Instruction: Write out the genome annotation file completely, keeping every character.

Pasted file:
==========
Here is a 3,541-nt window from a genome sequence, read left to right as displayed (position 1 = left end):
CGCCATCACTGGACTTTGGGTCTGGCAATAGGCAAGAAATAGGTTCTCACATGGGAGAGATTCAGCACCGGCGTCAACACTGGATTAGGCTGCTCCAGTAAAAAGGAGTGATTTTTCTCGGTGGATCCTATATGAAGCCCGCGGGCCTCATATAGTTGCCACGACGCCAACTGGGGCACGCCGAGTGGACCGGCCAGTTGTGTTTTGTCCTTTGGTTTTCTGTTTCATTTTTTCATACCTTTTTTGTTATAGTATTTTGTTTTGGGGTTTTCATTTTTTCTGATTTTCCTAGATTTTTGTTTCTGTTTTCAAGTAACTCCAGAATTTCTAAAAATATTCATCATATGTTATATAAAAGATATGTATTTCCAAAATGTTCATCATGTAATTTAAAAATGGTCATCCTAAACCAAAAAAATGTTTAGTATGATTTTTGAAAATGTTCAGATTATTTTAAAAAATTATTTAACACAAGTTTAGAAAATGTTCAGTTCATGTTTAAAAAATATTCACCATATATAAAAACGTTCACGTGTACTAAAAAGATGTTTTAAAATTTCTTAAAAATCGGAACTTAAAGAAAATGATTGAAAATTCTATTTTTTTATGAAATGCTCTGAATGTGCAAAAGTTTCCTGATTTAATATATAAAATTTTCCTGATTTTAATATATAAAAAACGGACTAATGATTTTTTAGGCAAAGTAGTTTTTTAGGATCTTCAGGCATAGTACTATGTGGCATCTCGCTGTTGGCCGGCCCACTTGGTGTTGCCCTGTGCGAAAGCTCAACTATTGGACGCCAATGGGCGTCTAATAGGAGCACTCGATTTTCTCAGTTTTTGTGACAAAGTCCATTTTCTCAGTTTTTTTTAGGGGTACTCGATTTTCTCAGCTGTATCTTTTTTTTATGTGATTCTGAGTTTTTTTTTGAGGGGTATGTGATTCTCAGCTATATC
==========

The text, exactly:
Here is a 3,541-nt window from a genome sequence, read left to right as displayed (position 1 = left end):
CGCCATCACTGGACTTTGGGTCTGGCAATAGGCAAGAAATAGGTTCTCACATGGGAGAGATTCAGCACCGGCGTCAACACTGGATTAGGCTGCTCCAGTAAAAAGGAGTGATTTTTCTCGGTGGATCCTATATGAAGCCCGCGGGCCTCATATAGTTGCCACGACGCCAACTGGGGCACGCCGAGTGGACCGGCCAGTTGTGTTTTGTCCTTTGGTTTTCTGTTTCATTTTTTCATACCTTTTTTGTTATAGTATTTTGTTTTGGGGTTTTCATTTTTTCTGATTTTCCTAGATTTTTGTTTCTGTTTTCAAGTAACTCCAGAATTTCTAAAAATATTCATCATATGTTATATAAAAGATATGTATTTCCAAAATGTTCATCATGTAATTTAAAAATGGTCATCCTAAACCAAAAAAATGTTTAGTATGATTTTTGAAAATGTTCAGATTATTTTAAAAAATTATTTAACACAAGTTTAGAAAATGTTCAGTTCATGTTTAAAAAATATTCACCATATATAAAAACGTTCACGTGTACTAAAAAGATGTTTTAAAATTTCTTAAAAATCGGAACTTAAAGAAAATGATTGAAAATTCTATTTTTTTATGAAATGCTCTGAATGTGCAAAAGTTTCCTGATTTAATATATAAAATTTTCCTGATTTTAATATATAAAAAACGGACTAATGATTTTTTAGGCAAAGTAGTTTTTTAGGATCTTCAGGCATAGTACTATGTGGCATCTCGCTGTTGGCCGGCCCACTTGGTGTTGCCCTGTGCGAAAGCTCAACTATTGGACGCCAATGGGCGTCTAATAGGAGCACTCGATTTTCTCAGTTTTTGTGACAAAGTCCATTTTCTCAGTTTTTTTTAGGGGTACTCGATTTTCTCAGCTGTATCTTTTTTTTATGTGATTCTGAGTTTTTTTTTGAGGGGTATGTGATTCTCAGCTATATC